Traditionally, the primary effect science fiction as a literary genre has sought to create in the reader or viewer is a "sense of wonder." Not merely a suspension of disbelief (which is the case with almost all fiction) but an actual moment of "wondering awe." I choose this religious phrase quite deliberately, because it is an almost religious experience the author of a given work is trying to stimulate. One might describe this as the emotional response that occurs when one recognizes that a concept that was heretofore utterly alien is also brilliant and mind-blowing -- and the reader or viewer will never be completely the same having encountered it.
The very epitome of this sort of moment is when astronaut Dave Bowman in 2001: A Space Odyssey looks into the monolith and exclaims, "Oh my God! It's full of stars!" I won't give away any spoilers, but one of the strongest personal encounters I ever had with this effect was while reading the book Eon by Greg Bear. When I arrived at the central concept of the book, I felt like my brain had literally expanded.
Which is the very antithesis of Friedrich Nietzsche's concept that "the abyss gazes also into you." We are not diminished by such encounters; rather we are elevated by them, taken mind and soul someplace new and profound and wondrous.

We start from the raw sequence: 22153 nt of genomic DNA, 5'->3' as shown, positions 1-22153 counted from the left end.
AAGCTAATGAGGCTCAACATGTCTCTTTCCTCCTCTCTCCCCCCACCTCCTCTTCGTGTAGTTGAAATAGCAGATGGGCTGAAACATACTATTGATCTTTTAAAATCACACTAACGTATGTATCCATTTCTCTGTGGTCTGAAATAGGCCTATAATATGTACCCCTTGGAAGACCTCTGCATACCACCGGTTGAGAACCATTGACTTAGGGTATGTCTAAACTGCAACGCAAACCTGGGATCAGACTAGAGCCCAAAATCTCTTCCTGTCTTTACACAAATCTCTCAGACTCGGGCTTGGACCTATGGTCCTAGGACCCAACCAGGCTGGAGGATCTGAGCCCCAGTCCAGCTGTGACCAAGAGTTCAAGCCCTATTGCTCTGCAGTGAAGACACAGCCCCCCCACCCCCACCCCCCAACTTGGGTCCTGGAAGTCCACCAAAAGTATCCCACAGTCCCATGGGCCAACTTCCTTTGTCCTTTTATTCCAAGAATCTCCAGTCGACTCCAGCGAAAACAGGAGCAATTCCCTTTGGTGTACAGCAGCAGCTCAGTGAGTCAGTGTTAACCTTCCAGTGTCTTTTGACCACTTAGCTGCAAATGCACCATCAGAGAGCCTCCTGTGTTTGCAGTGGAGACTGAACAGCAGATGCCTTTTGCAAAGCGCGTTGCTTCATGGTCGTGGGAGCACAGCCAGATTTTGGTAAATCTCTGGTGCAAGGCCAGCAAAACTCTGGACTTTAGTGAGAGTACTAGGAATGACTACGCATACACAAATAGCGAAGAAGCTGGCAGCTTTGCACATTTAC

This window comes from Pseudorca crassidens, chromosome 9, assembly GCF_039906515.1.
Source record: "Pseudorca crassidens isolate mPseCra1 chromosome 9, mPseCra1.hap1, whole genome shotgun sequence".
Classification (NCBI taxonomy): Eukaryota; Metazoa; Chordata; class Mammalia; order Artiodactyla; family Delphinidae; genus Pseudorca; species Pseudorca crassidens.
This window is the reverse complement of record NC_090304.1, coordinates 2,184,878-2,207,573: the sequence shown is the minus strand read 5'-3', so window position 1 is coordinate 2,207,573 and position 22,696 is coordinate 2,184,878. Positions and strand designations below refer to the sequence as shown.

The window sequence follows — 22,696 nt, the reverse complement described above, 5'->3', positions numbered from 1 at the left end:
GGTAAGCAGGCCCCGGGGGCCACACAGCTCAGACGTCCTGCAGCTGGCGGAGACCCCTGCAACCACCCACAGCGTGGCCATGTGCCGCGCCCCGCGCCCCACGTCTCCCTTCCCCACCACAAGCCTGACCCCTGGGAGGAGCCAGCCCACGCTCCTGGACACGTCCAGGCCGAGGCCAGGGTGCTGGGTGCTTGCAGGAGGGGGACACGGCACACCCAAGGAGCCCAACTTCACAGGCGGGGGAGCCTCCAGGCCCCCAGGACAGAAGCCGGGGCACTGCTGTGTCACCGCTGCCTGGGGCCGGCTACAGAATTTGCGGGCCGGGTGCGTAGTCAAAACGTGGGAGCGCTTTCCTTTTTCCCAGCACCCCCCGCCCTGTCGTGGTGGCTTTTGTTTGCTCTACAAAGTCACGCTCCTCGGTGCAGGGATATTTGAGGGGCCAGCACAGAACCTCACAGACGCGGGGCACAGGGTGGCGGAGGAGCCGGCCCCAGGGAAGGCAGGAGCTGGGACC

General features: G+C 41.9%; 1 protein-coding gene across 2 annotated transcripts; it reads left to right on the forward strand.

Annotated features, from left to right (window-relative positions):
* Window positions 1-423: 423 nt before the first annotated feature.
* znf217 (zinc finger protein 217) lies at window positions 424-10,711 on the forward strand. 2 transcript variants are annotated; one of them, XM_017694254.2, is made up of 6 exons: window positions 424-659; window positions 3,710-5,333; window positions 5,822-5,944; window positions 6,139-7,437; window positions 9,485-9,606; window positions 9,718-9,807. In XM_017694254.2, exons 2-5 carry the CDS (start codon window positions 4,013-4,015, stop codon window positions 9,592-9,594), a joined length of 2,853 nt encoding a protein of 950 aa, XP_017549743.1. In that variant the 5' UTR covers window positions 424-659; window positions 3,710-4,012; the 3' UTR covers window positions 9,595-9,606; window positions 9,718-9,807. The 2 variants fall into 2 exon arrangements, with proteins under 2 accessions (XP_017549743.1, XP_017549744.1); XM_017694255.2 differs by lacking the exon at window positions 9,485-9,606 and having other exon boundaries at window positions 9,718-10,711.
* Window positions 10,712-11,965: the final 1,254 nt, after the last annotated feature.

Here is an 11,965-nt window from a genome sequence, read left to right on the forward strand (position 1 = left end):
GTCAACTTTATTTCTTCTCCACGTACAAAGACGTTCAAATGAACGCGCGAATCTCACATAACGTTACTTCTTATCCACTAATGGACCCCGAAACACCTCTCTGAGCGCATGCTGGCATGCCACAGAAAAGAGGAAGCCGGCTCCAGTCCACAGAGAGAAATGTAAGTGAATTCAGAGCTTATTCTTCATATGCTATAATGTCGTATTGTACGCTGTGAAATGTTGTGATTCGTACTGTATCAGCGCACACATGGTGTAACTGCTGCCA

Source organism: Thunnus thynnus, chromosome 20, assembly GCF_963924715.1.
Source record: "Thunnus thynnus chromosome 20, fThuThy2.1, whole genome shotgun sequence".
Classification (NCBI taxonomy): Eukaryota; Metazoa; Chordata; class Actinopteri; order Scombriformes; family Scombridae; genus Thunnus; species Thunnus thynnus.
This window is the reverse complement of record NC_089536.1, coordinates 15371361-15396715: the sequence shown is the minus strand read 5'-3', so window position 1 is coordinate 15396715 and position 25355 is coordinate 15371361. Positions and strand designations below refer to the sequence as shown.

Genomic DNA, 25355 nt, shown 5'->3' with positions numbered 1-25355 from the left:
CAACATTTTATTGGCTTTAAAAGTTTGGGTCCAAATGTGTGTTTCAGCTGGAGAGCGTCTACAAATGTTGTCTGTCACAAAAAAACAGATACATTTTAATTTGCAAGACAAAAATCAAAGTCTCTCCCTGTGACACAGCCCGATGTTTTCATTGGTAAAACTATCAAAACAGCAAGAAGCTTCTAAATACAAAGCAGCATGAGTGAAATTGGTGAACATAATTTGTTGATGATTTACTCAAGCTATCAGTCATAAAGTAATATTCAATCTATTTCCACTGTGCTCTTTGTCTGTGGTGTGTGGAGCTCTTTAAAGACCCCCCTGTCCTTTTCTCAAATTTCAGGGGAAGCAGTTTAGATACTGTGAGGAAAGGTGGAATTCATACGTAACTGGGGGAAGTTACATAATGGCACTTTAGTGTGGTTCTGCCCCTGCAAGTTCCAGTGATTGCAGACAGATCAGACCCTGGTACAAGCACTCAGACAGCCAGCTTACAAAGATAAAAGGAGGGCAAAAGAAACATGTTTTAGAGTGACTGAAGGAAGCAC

HAL 9000: "What is going to happen, Dave?"
Dave Bowman: "Something ... Wonderful."
This attempt at achieving "sense of wonder" was very much a driving purpose during the "golden age" of science fiction, when authors frantically sought to create stories around new concepts -- sometimes merely a gadget or new sort of life form, but at other times utilizing entire philosophies and sciences. Careers were made by the ability to do this: A.E. Van Vogt, Isaac Asimov, Robert Heinlein, Ray Bradbury, etc.
In some sense we live in a post "wondering awe" world. I wouldn't go so far as to say there is "nothing new under the sun" (also a religious phrase), but gadgets and aliens and new worlds seldom surprise us, let alone result in mind altering experiences.
Which leads me to say this of Voices of a Distant Star: there is nothing new here. A young girl named Mikako is drafted as a pilot to fight faceless aliens at the outer reaches of the solar system and beyond, and she and her friend Noboru keep in touch via text messages. As she travels farther and farther from Earth, the communication takes longer and longer to travel back and forth. At the level of science fiction, Makoto Shinkai simply borrows concepts from a wide variety of sources, both in anime and western SF. Voices has mechs and starships and war in space. Even the concept of messages taking longer and longer to arrive due to time dilation is not original.
So it might surprise you when I say this is an absolutely brilliant short film.